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NCAA Saint Louis Virginia Tech Basketball

Virginia Tech guard Nickeil Alexander-Walker scores past Saint Louis forward D.J. Foreman, right, during the first half of a first-round game in the NCAA men's college basketball tournament Friday, March 22, 2019, in San Jose, Calif. (AP Photo/Jeff Chiu)

SAN JOSE, CALIF. • The day started at SAP Center the way St. Louis University wanted it to end.

The Billikens were still going through their shootaround Friday at Santa Clara University when a No. 13 seed with an unconventional mascot beat a No. 4 seed in the NCAA Tournament.

UC Irvine’s win over Kansas State on the court where SLU would play Virginia Tech was inspiring. But could lightning strike twice on the same day, in the same venue? Could the Billikens follow in the Anteaters’ footsteps?

No. 12 Oregon did by beating No. 5 Wisconsin. And No. 12 Liberty followed suit by beating Mississippi State.

But there was never an indication that SLU, the No. 13 seed in the East Region, would complete the upset sweep as Virginia Tech pounced early and went on to post a 66-52 win to end the Billikens’ season with a 23-13 record.

The Billikens were led by a trio of seniors as Javon Bess had 14 points and 11 rebounds, D.J. Foreman scored 12 points and Tramaine Isabell Jr. scored 11.

“I told them over the last three or four weeks, I’d go to war with these guys any day of the week,” coach Travis Ford said. “I wouldn’t trade them for anybody. I thought the second half was the true definition of who we are, and I can go out that way. I can sleep good tonight because this is a team that doesn’t give up.”

SLU fell behind by 22 points at halftime. Despite a spirited push in the second half, the Billikens could only get as close as 10 with 10 minutes, 22 seconds remaining.

SLU tried to respond to Virginia Tech’s big first half by scoring the first eight points of the second. But that only got the Billikens to 40-26. Nickeil Alexander-Walker, who scored 20 points, responded with seven points of his own to restore order for the Hokies.

The Billikens continued to chip away, and when Isabell hit consecutive 3-pointers they were down 51-41. That was as close as it got.

SLU loses four seniors from this team — Bess, Isabell, Foreman and Dion Wiley.

“It was a good way to go out with guys I love and this coach who loves me,” Bess said. “He gave me an opportunity to play at the next level. I had a great experience at SLU.”

Ford figured his team had been given a break by playing the late game. Any opportunity to get more rest. And the Billikens got accustomed to playing late at the Atlantic 10 tournament in New York, where they had 8:30 starts for a couple of nights.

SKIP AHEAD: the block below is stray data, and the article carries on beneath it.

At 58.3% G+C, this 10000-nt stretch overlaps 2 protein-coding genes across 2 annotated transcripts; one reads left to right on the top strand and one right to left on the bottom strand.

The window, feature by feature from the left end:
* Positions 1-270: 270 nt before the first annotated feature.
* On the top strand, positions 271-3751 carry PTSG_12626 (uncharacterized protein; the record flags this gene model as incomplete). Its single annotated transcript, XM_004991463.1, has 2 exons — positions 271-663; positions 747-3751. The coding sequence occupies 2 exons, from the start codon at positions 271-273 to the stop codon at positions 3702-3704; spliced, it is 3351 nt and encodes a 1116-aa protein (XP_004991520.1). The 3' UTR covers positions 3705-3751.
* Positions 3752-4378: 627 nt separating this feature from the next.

Ford gave his players some down time after the tournament before returning to practice, but even then the workouts were fairly short. The Billikens’ final practice in preparation for the game was shorter than 90 minutes.

But SLU was out of sync from the start, and ineffective offense seemed to impact the defense. The Billikens had trouble getting any penetration in the first nine minutes, leading to poor shots and turnovers.

“We came out and wanted them to get long, contested 3s and didn’t want them to get paint touches,” Virginia Tech guard Ahmed Hill said.

Virginia Tech went on an early 22-4 run and built a 26-8 lead. Jordan Goodwin picked up his second foul and went to the bench during the run. However, Ford couldn’t keep him there as the game was slipping away.

Ford even turned to freshman KC Hankton, who has played very little of late, for five minutes in the first half possibly looking for a hot hand from the perimeter. But there were no answers to stop the bleeding.

“I thought we were really sluggish,” Ford said. “I saw that before. We’ve been on such a roller coaster, such a high.”

The Billikens went more than six minutes without a field goal and missed their first eight 3-pointers. And they had eight turnovers in the first 11 minutes and 12 for the half. Virginia Tech turned SLU’s first-half turnovers into 19 points and led 40-18 at the intermission.

The Hokies picked apart the SLU defense to shoot 55 percent in the first half as they made nine layups among their 16 field goals. Virginia Tech even neutralized SLU’s usual rebounding advantage, and the Billikens had just two offensive boards in the first 20 minutes.

The game was a rematch of a SLU’s win over Virginia Tech last season at Madison Square Garden. Both teams had several players who participated in that game with varying degrees of production.

But the Hokies had separated themselves this season by finishing fifth in the Atlantic Coast Conference, which has three No. 1 seeds in the NCAA field, with a win over Duke along the way.

They became one of the most dangerous 3-point shooting teams in the country, ranking ninth at 39.4 percent with three players who had made more than 50. The Hokies didn’t really need 3s to build their early lead, but they made three of five in the first half.